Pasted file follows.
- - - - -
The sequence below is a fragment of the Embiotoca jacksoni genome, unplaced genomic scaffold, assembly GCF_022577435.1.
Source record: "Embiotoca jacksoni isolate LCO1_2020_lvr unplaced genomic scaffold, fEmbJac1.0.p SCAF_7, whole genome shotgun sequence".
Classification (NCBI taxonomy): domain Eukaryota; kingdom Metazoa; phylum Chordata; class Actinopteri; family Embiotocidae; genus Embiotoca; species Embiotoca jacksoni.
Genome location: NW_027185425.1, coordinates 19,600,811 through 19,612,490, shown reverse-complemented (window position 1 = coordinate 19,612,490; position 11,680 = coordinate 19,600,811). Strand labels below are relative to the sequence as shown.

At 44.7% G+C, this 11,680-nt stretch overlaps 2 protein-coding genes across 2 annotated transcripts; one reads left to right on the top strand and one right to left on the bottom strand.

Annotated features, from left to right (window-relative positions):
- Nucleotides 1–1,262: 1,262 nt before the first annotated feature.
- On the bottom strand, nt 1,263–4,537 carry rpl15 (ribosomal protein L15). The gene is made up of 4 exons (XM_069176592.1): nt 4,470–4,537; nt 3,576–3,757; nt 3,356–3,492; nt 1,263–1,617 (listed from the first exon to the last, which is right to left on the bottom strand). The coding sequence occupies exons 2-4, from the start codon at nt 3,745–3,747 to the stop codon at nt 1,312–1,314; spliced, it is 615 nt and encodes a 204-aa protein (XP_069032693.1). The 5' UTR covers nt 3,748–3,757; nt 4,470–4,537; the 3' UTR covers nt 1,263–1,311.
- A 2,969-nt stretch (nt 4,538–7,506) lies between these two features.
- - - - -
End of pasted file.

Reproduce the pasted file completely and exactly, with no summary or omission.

The sequence below is a fragment of the Embiotoca jacksoni genome, unplaced genomic scaffold, assembly GCF_022577435.1.
Source record: "Embiotoca jacksoni isolate LCO1_2020_lvr unplaced genomic scaffold, fEmbJac1.0.p SCAF_7, whole genome shotgun sequence".
Classification (NCBI taxonomy): domain Eukaryota; kingdom Metazoa; phylum Chordata; class Actinopteri; family Embiotocidae; genus Embiotoca; species Embiotoca jacksoni.
Genome location: NW_027185425.1, coordinates 19,600,811 through 19,612,490, shown reverse-complemented (window position 1 = coordinate 19,612,490; position 11,680 = coordinate 19,600,811). Strand labels below are relative to the sequence as shown.

At 44.7% G+C, this 11,680-nt stretch overlaps 2 protein-coding genes across 2 annotated transcripts; one reads left to right on the top strand and one right to left on the bottom strand.

Annotated features, from left to right (window-relative positions):
- Nucleotides 1–1,262: 1,262 nt before the first annotated feature.
- On the bottom strand, nt 1,263–4,537 carry rpl15 (ribosomal protein L15). The gene is made up of 4 exons (XM_069176592.1): nt 4,470–4,537; nt 3,576–3,757; nt 3,356–3,492; nt 1,263–1,617 (listed from the first exon to the last, which is right to left on the bottom strand). The coding sequence occupies exons 2-4, from the start codon at nt 3,745–3,747 to the stop codon at nt 1,312–1,314; spliced, it is 615 nt and encodes a 204-aa protein (XP_069032693.1). The 5' UTR covers nt 3,748–3,757; nt 4,470–4,537; the 3' UTR covers nt 1,263–1,311.
- A 2,969-nt stretch (nt 4,538–7,506) lies between these two features.